Why electricity has worsened across Nigeria

The Nigerian National Petroleum Corporation, NNPC, on Monday said pipeline vandalism was the reason behind the drop in gas supply, which has reduced power generation and availability of electricity across Nigeria.

The Group Managing Director, GMD, of NNPC, Andrew Yakubu, who stated this during a news conference in Abuja, said about N800 million had been spent on the ongoing repair of the pipelines.

Mr. Yakubu attributed the incident to outright sabotage of some crucial gas pipelines, which he said, had significantly eroded available gas supply to the power plants.

He said that as at last weekend, over 30 per cent (480 MMsf/d) of the installed gas supply capacity was out, due mainly to vandalism. The GMD said that the lost gas was equivalent to the gas requirement to generate about 1,600 MW of electricity. He listed the pipelines involved to include the Escravos-Warri stretch of the Escravos Lagos Pipeline System (ELPS) which accounted for (190 mmcf/d) and the Trans-Forcados crude pipeline (230 mmcf/d).
“The remaining supply shortfall is due to maintenance issues at Utorogu gas plant (60 mmcf/d). The outage on the ELPS has been on for over six months due to willful acts of vandalism at various locations between Escravos and Egwa location,” Mr. Yakubu said.
He said that an explosion rocked the ELPS and investigation revealed that a dynamite had been used on four ruptured points on June 25, 2013. Engineers from the Nigerian Gas Company (NGC) were mobilised immediately to commence repair works; but as repairs progressed, more points of rupture emerged, he said.
“At the last count, 20 ruptured points have been identified, all due to deliberate dynamite explosion. NGC completed repairs in November and on commissioning in December, rapid pressure loss was experienced indicating further rupture in weakened locations. We have since effected repair on these new points and re-commenced commissioning activities,” he said.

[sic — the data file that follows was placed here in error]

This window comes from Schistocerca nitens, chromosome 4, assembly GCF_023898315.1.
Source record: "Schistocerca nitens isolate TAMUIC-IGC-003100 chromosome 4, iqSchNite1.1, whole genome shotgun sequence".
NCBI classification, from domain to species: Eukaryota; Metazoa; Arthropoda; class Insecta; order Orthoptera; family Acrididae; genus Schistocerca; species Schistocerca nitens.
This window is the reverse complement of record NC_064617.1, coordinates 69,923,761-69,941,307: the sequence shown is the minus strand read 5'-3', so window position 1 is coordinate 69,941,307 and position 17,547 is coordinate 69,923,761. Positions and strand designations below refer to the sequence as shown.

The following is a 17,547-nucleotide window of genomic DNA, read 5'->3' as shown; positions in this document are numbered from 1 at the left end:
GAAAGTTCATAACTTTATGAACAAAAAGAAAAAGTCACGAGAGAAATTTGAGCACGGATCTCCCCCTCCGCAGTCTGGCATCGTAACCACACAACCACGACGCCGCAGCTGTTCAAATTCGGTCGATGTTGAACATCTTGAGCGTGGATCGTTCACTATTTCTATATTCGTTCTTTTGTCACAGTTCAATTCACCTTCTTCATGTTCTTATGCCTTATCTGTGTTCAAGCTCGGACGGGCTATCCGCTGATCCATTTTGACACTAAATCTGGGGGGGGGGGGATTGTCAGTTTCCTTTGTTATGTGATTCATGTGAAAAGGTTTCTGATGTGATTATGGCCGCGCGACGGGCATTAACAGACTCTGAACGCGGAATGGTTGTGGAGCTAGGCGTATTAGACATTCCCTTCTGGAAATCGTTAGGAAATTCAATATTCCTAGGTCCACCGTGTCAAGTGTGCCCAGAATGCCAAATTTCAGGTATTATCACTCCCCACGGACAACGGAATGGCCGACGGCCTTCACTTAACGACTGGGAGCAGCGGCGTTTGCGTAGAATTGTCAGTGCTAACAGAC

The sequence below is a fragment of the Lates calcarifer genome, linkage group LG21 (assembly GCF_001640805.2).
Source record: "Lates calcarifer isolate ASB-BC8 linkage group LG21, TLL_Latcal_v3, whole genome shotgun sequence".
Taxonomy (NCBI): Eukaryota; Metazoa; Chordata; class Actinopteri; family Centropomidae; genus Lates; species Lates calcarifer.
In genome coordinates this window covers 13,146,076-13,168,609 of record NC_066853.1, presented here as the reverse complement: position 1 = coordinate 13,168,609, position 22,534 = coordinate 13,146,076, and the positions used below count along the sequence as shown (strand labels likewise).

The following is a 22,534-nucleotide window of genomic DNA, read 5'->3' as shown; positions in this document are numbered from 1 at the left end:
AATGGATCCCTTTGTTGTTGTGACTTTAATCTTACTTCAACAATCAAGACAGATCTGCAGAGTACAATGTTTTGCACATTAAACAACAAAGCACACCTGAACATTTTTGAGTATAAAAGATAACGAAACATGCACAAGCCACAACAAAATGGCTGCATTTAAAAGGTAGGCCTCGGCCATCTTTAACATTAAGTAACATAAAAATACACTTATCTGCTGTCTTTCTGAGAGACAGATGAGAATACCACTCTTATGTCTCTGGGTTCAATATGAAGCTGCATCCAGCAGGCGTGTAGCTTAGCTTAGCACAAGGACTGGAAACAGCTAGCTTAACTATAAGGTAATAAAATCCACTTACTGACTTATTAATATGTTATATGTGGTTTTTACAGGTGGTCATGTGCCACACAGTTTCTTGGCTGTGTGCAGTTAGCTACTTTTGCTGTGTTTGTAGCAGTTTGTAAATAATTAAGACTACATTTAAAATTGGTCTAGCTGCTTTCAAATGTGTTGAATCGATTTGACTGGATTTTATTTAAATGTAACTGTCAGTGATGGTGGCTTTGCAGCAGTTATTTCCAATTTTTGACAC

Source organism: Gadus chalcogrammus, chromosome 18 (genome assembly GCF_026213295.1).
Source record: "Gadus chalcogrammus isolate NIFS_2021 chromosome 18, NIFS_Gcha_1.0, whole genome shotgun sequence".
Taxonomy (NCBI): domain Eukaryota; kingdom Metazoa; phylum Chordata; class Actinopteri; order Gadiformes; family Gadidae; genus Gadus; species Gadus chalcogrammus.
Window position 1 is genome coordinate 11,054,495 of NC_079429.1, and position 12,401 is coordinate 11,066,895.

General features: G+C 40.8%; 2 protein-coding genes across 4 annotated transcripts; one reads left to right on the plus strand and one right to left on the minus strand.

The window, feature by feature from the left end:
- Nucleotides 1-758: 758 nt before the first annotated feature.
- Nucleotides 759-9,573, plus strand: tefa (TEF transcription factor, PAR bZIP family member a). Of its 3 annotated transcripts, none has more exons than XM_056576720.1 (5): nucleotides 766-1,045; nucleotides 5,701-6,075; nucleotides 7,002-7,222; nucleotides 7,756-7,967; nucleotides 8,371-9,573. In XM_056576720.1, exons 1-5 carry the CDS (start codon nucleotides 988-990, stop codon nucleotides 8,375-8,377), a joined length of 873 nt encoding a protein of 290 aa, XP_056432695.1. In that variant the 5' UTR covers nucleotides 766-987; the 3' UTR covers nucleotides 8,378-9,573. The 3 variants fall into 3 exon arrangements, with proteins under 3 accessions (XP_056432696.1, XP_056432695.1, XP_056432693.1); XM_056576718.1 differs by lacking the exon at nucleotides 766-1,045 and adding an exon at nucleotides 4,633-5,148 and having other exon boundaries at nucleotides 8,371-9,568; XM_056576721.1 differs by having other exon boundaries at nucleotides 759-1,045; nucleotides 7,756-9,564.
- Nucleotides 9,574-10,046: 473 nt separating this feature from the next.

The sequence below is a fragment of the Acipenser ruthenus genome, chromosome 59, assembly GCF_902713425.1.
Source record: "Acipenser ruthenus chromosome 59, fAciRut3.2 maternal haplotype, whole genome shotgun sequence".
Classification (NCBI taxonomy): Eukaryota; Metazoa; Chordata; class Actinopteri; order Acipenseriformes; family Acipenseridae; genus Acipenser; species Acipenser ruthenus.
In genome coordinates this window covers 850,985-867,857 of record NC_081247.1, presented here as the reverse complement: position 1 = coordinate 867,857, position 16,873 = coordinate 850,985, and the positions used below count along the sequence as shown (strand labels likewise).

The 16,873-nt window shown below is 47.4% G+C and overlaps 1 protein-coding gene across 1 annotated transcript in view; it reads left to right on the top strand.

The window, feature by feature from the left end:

The GMD, however, gave assurance that gas supply would be reinstated in the next three to five weeks at the completion of various repairs, which is expected to bring a major improvement in power supply. He said that the cumulative effect of the above interruptions was the degradation of power supply to Nigerians. Most of Nigeria’s power generating plants are gas-powered.

Mr. Yakubu assured that the Ministry of Petroleum and NNPC would continue to make efforts to ensure gas supply in the difficult environment. He also said there would be additional 450 mmcf/d supply from various ongoing projects to bridge the growing demand by the power sector between 2014 and 2016.
“By the end of Q2/Q3 2014, additional 200 mmcf/d of gas is expected from two NPDC projects at Utorogu and Oredo. In addition, with the planned completion of the Omoku and Alaoji NIPP power plants, further boost in generation is expected as both plants have gas supply available awaiting completion of the power plants,” the GMD assured.
He said that many other projects were expected to mature progressively among which would be the East-West pipeline expected to be completed in 2016. According to him, this would bring a major boost in gas supply as over 250 mmcf/d of gas stranded in the East will be diverted to meet the growing power demand.